Make the most of a unique opportunity, but go in with realistic expectations. That’s the advice from race winning Supercars driver Lee Holdsworth to 18-year old Kurt Kostecki, who tackles the Virgin Australia Supercars Championship for the first time today.
After a year of racing in development category the Supercars Dunlop Series, Kostecki steps into Preston Hire Racing to sub for Holdsworth, who was injured in a nasty accident at the last round in Darwin.
The opportunity has come suddenly and unexpectedly – but the good thing is, Kostecki has an experienced race winner on speed dial in Holdsworth, as well as an experienced team focused on helping him make the most of his main game chance.
Holdsworth himself stepped up from the Dunlop Series to the main game way back in 2005, and offered Kostecki some simple, but crucial, advice.
“Don’t go in with too high expectations, go in with the expectation to finish each session and finish each race,” Holdsworth said.
“The benefit he’ll get from this is when he steps back into development series he’ll now know what level he needs to get to, to compete in the main series.
“I think it’s going to be a huge eye opener for him and very challenging, but I think if he can just do those things, finish each session and improve each time he gets out on track, he’ll be a lot better off for it and it will certainly help with his progress and his mindset when he gets back in Dunlop Series.”
Having raced at the Reid Park street circuit last year in the development category is a bonus, so he does know the track.
Holdsworth believes the biggest challenge will be qualifying, though there will be plenty to stay on top of.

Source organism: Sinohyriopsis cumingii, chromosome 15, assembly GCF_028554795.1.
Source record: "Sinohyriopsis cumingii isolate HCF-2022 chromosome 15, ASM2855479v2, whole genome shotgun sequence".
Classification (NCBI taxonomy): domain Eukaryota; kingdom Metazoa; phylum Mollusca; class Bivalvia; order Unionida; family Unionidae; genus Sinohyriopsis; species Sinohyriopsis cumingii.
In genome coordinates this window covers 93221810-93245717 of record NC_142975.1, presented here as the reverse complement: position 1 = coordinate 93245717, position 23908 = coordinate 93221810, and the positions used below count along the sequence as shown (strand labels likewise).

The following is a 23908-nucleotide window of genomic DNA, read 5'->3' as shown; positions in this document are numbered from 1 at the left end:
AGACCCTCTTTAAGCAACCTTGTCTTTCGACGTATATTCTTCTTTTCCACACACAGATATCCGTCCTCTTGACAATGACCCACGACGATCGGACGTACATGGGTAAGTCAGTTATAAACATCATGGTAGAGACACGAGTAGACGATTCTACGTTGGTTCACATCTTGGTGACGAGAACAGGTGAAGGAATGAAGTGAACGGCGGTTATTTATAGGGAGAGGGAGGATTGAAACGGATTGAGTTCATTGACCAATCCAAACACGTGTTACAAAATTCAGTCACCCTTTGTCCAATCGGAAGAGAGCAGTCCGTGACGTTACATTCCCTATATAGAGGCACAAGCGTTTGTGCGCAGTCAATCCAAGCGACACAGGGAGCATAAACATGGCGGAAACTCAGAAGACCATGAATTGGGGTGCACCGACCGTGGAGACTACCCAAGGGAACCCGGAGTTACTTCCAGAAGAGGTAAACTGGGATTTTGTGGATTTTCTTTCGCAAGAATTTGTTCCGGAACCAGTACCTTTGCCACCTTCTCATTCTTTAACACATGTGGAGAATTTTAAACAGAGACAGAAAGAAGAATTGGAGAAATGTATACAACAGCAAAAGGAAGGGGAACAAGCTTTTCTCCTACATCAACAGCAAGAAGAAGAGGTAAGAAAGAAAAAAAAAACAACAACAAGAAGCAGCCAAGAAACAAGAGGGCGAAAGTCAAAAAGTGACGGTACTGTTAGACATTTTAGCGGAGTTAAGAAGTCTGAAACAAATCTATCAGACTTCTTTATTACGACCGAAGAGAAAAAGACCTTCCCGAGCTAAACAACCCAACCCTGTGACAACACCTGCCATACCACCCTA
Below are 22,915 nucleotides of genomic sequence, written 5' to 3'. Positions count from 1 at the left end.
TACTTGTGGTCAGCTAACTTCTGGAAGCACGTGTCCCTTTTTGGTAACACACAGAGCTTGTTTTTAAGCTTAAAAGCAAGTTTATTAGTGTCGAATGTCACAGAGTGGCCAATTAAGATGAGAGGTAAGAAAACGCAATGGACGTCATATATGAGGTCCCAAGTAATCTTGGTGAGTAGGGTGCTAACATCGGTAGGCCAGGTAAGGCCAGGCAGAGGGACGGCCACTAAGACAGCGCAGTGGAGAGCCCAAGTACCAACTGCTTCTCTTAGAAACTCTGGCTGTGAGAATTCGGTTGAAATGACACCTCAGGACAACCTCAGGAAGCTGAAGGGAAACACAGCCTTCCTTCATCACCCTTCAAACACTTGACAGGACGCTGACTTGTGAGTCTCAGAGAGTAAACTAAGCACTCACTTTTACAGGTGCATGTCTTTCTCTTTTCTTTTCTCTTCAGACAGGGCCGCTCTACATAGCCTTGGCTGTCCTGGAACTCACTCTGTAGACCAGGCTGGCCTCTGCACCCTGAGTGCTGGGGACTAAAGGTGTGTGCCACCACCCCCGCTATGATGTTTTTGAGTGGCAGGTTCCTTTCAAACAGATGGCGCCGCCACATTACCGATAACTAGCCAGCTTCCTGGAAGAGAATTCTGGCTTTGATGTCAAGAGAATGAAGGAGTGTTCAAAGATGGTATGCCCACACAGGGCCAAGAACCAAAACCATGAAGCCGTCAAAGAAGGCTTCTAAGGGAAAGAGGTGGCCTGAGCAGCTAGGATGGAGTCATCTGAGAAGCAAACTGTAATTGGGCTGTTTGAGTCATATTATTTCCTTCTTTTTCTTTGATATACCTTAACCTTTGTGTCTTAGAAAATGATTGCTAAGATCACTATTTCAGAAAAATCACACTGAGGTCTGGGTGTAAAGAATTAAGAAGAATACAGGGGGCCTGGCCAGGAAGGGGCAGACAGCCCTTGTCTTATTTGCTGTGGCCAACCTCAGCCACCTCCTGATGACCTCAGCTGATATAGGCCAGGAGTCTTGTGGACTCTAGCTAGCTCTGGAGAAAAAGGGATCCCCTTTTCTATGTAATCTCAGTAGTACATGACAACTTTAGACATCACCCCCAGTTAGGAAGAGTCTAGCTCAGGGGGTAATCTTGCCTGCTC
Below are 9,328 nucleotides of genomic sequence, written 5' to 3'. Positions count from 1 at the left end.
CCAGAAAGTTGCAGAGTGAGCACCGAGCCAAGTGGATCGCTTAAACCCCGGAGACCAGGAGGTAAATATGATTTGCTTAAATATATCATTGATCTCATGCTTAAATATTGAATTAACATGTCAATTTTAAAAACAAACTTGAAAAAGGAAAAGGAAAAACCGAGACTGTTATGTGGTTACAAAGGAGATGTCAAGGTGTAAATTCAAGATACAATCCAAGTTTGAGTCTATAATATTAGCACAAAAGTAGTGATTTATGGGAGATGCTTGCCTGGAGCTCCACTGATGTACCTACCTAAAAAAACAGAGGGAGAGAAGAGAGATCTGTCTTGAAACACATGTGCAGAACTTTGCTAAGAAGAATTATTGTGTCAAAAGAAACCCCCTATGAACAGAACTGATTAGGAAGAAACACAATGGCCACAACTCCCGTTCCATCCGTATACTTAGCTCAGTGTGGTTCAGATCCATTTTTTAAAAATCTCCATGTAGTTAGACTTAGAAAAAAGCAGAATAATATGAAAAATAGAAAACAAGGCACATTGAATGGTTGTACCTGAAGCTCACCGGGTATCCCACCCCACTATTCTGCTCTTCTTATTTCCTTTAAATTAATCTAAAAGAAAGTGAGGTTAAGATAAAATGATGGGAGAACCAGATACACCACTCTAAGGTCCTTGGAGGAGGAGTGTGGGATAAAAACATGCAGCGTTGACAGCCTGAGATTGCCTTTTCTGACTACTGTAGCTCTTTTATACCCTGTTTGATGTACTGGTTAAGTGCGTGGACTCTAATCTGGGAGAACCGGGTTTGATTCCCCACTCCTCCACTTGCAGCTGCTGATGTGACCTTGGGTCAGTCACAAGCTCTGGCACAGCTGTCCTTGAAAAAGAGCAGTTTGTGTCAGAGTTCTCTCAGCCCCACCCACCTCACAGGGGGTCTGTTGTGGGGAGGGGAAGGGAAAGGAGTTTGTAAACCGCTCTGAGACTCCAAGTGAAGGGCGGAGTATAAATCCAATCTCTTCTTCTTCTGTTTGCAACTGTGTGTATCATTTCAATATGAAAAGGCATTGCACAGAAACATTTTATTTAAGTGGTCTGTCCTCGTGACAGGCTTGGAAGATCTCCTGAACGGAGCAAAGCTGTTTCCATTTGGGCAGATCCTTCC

“In our series 90 per cent of your weekend is based on where you qualify, and with the guys he’s up against, they have a lot of experience in getting the best out of the car on the one lap,” he said.
“Also, giving the right feedback in the session to Bushy [engineer Jason Bush] so they can tune the car appropriately, so that he does get back out there and get quicker each time he has a run.
“The other challenge – and probably the biggest one aside from qualifying – is the level of aggression he’ll experience from the other drivers. No one gives an inch in this category and I think if he can stay out of trouble then he’ll be doing the job right.”
Kostecki has spent time with the team and Holdsworth at the Melbourne workshop in the event lead-up, focusing on procedures and requirements for pitstops, race starts, qualifying, brake warming, tyre warming and ways to look after the soft tyre in the race (which he has never driven on before).
“It’ll be a totally new experience for him on many different levels,” Holdsworth said.
“Getting the pit entry right, getting the pit box exit right, pulling up on the marks, getting the most out of his tyres on that outlap and inlap – you can’t afford to lose half a second or even a couple of tenths.
“This is all stuff that will help him in the long run, being so young … it’ll set him up and puts him in a better position than most in the development series at a very young age.”
Holdsworth will be watching on from home this weekend, watching the TV broadcast closely for any clues that may help the team.
“I’ll be on the phone telling Bushy what tyres people are running, whether peoples’ cars seem soft or stiff, how our car seems to be handling the kerbs and all the rest of it,” he said.
“Obviously I’m only a phone call away if Kurt needs or wants any advice, or has any questions on anything. I’m certainly here to help.”
Holdsworth is suffering from a fractured pelvis, knee and two ribs after the high impact Darwin crash, which updated information recorded it at 95 g. And while you might thing that would be a deterrent to getting back behind the wheel, Holdsworth insists he is more motivated than ever.
“If ever I needed more reminding of how much I wanted to win races and championships – this is it, but I certainly don’t need that reminder! If it does one thing, it makes you more determined for sure.”
There have been no complications in his recovery – it will just take time. He’s aiming for a return for the Pirtek Enduro Cup, which kicks off in September with the Wilson Security Sandown 500.
“The pain is subsiding each day and reality has certainly set in, the last couple of weeks have gone pretty quick but it’s starting to slow down a bit,” Holdsworth said.
“It’s just very tough being in a wheelchair, but fortunately I consider myself pretty lucky I’ll be out of this thing soon.
“There’s plenty of people in a worse position than I am, so I’m seriously determined to get back, win races and do the best job I can in as short a time period as possible.”